Network Communications

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Caution

Important: Chrome will be removing support for Chrome Apps on all platforms. Chrome browser and the Chrome Web Store will continue to support extensions. Read the announcement and learn more about migrating your app.

Chrome Apps can act as a network client for TCP and UDP connections. This doc shows you how to use TCP and UDP to send and receive data over the network. For more information, see the Sockets UDP, Sockets TCP and Sockets TCP Server APIs.

Note: The previous version of the networking APIs (socket) has been deprecated.

API Samples: Want to play with the code? Check out the telnet and udp samples.

Manifest requirements #

For Chrome Apps that use TCP or UDP, add the sockets entry to the manifest and specify the IP end point permission rules. For example:

"sockets": {
"udp": {
"send": ["host-pattern1", ...],
"bind": ["host-pattern2", ...],
...
},
"tcp" : {
"connect": ["host-pattern1", ...],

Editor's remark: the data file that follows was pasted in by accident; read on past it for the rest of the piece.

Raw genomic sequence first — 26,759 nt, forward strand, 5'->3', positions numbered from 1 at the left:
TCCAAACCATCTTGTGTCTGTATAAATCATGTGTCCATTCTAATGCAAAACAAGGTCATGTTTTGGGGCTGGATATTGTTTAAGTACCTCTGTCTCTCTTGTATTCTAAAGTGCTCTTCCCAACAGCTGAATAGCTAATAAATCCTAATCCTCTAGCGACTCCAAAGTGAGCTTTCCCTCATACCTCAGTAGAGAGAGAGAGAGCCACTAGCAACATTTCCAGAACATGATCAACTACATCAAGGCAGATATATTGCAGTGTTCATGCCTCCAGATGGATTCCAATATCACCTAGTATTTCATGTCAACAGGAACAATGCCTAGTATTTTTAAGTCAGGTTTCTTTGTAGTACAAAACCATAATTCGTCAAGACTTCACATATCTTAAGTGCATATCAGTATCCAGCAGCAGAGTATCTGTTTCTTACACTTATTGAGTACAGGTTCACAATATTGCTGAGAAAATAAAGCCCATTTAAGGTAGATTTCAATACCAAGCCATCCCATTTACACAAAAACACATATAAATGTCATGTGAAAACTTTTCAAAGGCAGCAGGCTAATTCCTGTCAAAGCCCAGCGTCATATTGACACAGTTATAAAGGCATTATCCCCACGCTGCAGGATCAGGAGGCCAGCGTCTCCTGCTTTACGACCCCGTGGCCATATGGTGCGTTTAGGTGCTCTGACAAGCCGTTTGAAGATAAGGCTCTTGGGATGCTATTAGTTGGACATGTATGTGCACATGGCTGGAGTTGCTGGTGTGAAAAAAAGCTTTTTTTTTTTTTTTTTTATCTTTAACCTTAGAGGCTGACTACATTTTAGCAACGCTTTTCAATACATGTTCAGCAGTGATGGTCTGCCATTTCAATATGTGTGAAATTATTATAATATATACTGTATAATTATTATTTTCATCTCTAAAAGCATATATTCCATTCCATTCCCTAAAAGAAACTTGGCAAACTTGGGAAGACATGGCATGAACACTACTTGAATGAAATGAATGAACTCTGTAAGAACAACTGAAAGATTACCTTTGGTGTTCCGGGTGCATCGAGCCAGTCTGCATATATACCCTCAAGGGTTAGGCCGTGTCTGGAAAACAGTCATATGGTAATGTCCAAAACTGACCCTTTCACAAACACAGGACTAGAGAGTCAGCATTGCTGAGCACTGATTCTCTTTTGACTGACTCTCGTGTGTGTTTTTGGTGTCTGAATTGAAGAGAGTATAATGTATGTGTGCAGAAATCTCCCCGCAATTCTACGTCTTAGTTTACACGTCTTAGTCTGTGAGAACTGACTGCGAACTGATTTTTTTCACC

...
},
"tcpServer" : {
"listen": ["host-pattern1", ...],
...
}
}

The syntax of socket "host-pattern" entries follows these rules:

 :=  | ':'  |  ':' 
:= '*' | '*.' +
:= '*' | )

See Sockets Manifest Key for detailed description of the syntax.

Examples of socket manifest entries:

  • { "tcp": { "connect" : "*:23" } }–connecting on port 23 of any hosts
  • { "tcp": { "connect" : ["*:23", "*:80"] } }–connecting on port 23 or 80 of any hosts
  • { "tcp": { "connect" : "www.example.com:23" } }–connecting port 23 of www.example.com
  • { "tcp": { "connect" : "" } }–connecting any ports of any hosts
  • { "udp": { "send" : ":99" } }–sending UDP packet to port 99 of any hosts
  • { "udp": { "bind" : ":8899" } }–binding local port 8899 to receive UDP packets
  • { "tcpServer": { "listen" : ":8080" } }–TCP listening on local port 8080

Using TCP #

Chrome Apps can make connections to any service that supports TCP.

Connecting to a socket #

Here's a sample showing how to connect (sockets.tcp.connect) to a socket: